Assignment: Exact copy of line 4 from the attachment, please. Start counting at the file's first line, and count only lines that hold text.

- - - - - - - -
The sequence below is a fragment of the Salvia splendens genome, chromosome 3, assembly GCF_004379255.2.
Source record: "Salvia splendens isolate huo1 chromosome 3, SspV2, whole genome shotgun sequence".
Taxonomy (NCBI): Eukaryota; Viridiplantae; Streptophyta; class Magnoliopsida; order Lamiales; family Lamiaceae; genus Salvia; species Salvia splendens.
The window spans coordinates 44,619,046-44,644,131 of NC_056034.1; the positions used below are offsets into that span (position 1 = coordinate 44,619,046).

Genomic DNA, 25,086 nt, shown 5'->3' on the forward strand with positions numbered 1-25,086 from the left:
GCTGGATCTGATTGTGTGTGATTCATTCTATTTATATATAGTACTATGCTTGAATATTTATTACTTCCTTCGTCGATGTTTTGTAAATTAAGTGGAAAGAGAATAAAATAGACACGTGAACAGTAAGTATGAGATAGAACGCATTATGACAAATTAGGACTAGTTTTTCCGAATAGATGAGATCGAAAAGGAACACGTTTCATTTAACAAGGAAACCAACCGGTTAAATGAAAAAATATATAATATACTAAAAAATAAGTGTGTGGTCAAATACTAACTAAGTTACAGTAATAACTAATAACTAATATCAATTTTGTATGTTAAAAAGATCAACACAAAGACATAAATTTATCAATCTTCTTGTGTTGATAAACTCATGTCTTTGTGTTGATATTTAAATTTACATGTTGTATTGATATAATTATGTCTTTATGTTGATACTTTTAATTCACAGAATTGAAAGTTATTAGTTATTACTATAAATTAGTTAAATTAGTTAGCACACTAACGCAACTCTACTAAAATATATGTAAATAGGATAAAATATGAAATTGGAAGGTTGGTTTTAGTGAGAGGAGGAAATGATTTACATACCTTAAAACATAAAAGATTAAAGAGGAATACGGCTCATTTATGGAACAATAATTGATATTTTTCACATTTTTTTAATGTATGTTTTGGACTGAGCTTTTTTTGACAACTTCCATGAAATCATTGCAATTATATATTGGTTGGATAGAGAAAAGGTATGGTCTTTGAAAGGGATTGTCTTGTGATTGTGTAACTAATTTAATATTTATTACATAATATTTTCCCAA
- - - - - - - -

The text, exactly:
The window spans coordinates 44,619,046-44,644,131 of NC_056034.1; the positions used below are offsets into that span (position 1 = coordinate 44,619,046).